Thomas P. Slaughter *83
Independence: The Tangled Roots of the American Revolution, by Thomas P. Slaughter *83 (Hill and Wang)
The Author: Slaughter *83 is a professor of history at the University of Rochester and the editor of Reviews in American History. His books, which include Exploring Lewis and Clark and The Beautiful Soul of John Woolman, Apostle of Abolition, have won the National Historical Society Book Prize and the American Revolution Round Table Award.
The Book: Independence goes back to the founding of the colonies to tell the 150-year story of a transformation in American attitudes that culminated in the revolutionary events of the 1770s. Slaughter begins with an examination of the many conflicts and tensions that permeated colonial American life. In particular, he explores the contradiction between the mindset of the American colonists, who saw themselves as independent, self-sufficient subjects, and the British, who viewed the colonists as rebellious troublemakers. As it detangles a web of sectional tension, religious difference, and economic dispute, Independence shows how these two contrary characterizations grew to mean the same thing – in Slaughter’s words, “how independence became revolutionary.”
Amanda Bock GS
The Showing: “Artificial Light: Flash Photography in the Twentieth Century,” an exhibit curated by Amanda Bock GS.
Dates and Location: May 24 – Aug. 3, 2014, at the Philadelphia Museum of Art, Main Building, the Lynne and Harold Honickman Gallery. The gallery is open Tuesday through Sunday, 10 a.m. – 5 p.m., and until 8:45 p.m. Wednesdays and Fridays.
The Curator: Bock was a Goldsmiths Fellow at the Philadelphia Museum of Art for three years and today is project assistant curator in the department of prints, drawings, and photographs. She also is a Ph.D. student at Princeton working on her dissertation in art history. Continue reading
Richard Neill ’71
The Exhibition: Richard Neill ’71 has created five films for the National Building Museum’s exhibition Designing for Disaster, which examines how we assess risks from natural hazards and how we can create policies and designs yielding safer, more disaster-resilient communities.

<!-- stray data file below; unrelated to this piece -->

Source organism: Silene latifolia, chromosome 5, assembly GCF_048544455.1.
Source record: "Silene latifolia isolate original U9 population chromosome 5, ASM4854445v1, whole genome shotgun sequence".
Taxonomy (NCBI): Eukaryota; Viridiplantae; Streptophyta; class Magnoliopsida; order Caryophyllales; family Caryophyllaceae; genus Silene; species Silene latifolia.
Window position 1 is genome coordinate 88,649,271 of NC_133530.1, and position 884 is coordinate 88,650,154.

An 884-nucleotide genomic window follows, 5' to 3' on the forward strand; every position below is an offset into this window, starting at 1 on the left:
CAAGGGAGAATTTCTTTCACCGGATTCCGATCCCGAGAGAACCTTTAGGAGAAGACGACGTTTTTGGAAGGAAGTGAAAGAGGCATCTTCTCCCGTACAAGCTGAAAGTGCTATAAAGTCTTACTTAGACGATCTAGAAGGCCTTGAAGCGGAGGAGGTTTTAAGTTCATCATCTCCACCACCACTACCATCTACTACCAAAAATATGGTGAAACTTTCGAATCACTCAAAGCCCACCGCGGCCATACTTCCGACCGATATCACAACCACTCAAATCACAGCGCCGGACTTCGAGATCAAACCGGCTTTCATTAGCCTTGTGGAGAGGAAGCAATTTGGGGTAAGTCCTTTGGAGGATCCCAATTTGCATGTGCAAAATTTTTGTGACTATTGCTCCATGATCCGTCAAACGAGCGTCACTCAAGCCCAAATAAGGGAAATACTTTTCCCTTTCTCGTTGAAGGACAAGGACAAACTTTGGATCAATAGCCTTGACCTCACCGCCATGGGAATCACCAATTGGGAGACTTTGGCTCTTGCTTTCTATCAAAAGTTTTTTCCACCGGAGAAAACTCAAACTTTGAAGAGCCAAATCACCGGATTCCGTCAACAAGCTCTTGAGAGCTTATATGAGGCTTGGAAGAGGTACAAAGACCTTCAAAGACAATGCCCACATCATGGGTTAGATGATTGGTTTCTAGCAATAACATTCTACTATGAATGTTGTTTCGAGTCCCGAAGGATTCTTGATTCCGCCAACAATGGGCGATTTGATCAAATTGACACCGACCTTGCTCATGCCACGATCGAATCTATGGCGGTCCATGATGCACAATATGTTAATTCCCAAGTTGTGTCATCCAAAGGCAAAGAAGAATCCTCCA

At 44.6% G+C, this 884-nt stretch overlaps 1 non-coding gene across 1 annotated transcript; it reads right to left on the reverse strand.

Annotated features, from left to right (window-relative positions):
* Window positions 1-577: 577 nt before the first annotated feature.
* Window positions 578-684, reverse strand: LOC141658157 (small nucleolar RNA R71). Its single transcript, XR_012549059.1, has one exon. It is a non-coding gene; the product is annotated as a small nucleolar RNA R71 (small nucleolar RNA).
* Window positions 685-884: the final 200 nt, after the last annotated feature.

Dates and Location: Open through Aug. 2, 2015, at the National Building Museum in Washington, D.C. Museum hours are 10 a.m. – 5 p.m. Monday through Saturday, and 11 a.m. – 5 p.m. Sundays. Continue reading
Redeemer: The Life of Jimmy Carter by Randall Balmer *85 (Basic Books)
The Author: Balmer, a religious historian and Episcopal priest, is the chair of the religion department at Dartmouth and the author of more than a dozen books, including Mine Eyes Have Seen the Glory, which was adapted into an Emmy-nominated PBS documentary.
The Book: Today, evangelical Christianity and conservative politics seem inextricably aligned. But in 1976, the presidential campaign of Democrat Jimmy Carter succeeded in part by gaining the support of evangelical voters who had long avoided politics. In the ensuing years, these newly engaged evangelical voters were co-opted by conservative leaders from the extreme religious right. By the time of the 1980 presidential election, support for Carter from evangelicals had all but dried up. Redeemer examines the life and faith of Carter, exploring how the rise and fall of his political fortunes mirrored the transformation of American religious politics. Balmer casts Carter as the last great standard-bearer for an important strand of American Christianity. Continue reading
Ralph Nader ’55 (Beverly Orr)
Unstoppable: The Emerging Left-Right Alliance to Dismantle the Corporate State, by Ralph Nader ’55 (Nation Books)
The Author: An attorney and political activist, Nader is particularly concerned with consumer and worker protection, humanitarianism, environmentalism, democratic government, and dismantling the corporate state. Nader came to prominence in 1965 with his book Unsafe at Any Speed, and has since published many bestsellers, including The Good Fight and Seventeen Traditions. He is a four-time candidate for president of the United States, and has been named by Time and Life magazines as one of the most influential Americans of the 20th century.
The Book: In Unstoppable, Nader demonstrates that there is an emerging alliance between the Left and the Right on Capital Hill, as well as in state and local governments, that he believes has the power to dismantle the corporate-government tyranny. Nader argues that it is time to use this budding alliance to expand the power of American citizens and demand a more accountable government. He provides a blueprint for this fight, with 25 potential reforms that can be accomplished through a Left-Right alliance. The book also includes a historical record of Left-Right convergence that demonstrates that this strategy can be successful. Continue reading
Bob Bradley ’80 (Courtesy PBS)
Two Princeton alumni will be featured in documentary films released this month: W.S. Merwin ’48, a former poet laureate of the United States and two-time Pulitzer Prize winner, is profiled in Even Though the Whole World Is Burning, which premieres June 8 at the Maui Film Festival; and Bob Bradley ’80, a former coach of the U.S. men’s soccer team, is the central figure of American Pharaoh, a film about Egypt’s national team that will air on PBS stations beginning June 16. Continue reading